Gratitude and Non-Attachment in the Veggie Patch

In these last two years of dislocation and loss, I have practiced a lot of yoga.   Woven throughout have been two central themes of any meditative practice:  non-attachment and gratitude.   We are happier and better people when we can be appropriately thankful for what we have, and when we can let go of what we can’t.  Gardening provides ample opportunity to apply these lessons:  there are inevitably delightful surprises and pitiful failures.   You learn to celebrate the successes and shrug at the disappointments. 

I am now in my second season with my plot in a nearby community garden, an opportunity for which I am endlessly grateful.  I have recently returned from a three-week trip out of the country (grateful for that, too).   My reunion with my little 100-sq-ft plot of heaven was a delight.  

Gratitude, gratitude, for the bounty I found, for the kind gardening neighbors who had watered my plot in my absence (thank you Sarah, Negar, Randy, Randy’s Husband Whose Name I Will Someday Learn!).  I was thrilled with the harvest, although I’d thought that the pole beans would have done better – last year at this time I was pulling them by the bucketload.   But here's an opportunity for non-attachment.  Mediocre bean harvest?  Let it go.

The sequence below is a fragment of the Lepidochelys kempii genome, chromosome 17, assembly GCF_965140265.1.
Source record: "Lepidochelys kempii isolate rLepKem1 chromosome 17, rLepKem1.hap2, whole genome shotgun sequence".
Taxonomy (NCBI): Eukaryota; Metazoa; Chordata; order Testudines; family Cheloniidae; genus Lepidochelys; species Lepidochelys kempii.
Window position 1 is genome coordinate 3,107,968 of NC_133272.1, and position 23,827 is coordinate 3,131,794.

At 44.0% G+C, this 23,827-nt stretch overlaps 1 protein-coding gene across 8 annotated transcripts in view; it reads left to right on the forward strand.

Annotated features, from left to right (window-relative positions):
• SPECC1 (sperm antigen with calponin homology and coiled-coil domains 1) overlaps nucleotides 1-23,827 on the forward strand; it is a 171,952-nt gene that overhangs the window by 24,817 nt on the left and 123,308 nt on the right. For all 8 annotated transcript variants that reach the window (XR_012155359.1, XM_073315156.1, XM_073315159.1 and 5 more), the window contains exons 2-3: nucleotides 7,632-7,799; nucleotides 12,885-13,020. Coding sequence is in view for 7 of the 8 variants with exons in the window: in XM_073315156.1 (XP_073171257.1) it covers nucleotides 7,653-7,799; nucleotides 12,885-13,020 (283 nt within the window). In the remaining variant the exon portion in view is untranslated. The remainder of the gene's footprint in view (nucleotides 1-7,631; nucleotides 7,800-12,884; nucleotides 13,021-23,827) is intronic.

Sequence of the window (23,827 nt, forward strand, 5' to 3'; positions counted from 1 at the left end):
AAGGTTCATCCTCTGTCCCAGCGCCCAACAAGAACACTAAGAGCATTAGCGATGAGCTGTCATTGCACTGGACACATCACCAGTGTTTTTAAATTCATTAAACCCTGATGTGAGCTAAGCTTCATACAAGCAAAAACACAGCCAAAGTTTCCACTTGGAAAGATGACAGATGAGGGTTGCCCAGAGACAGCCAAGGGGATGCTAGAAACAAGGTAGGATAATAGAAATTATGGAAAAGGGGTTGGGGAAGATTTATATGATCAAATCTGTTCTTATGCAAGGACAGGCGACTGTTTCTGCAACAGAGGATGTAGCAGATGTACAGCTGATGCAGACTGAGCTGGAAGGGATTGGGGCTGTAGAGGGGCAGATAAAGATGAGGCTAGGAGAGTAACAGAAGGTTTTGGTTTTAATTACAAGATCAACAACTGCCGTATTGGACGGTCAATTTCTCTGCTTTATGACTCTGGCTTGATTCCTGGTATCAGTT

I cleared away some weeds and some self-sown dill and cilantro from the base of the bean pole that I thought could be crowding out the vines.    I harvested all the garlic, which had time to cure in-ground while I was away.  In its place I planted out six lovely brussels sprouts seedlings – a big source of excitement, since I’ve never grown sprouts before.   These sprouts were the products of careful planning and research – you plant them out 12 weeks before first frost, mid-July in these parts, just the item to fill the hole left by the garlic.  

I’d raised mine from seed, planted mid-May, and watered lovingly in my absence by my wonderful neighbor (thank you, Sai)!    And here, in mid-July, they were healthy and leafy and ready to go (gratitude, gratitude). 

Two mornings later, when I came back to water again, one of the sprout seedlings had been nibbled down to the stalks, every single leaf gone.   With the dill and cilantro cleared away, I could now see that this was in fact the problem with the beans, too:  they’d been chewed down to the bare nubbins.  By the time I returned later in the day, every single one of my sprout plants was a pathetic, leafless stalk.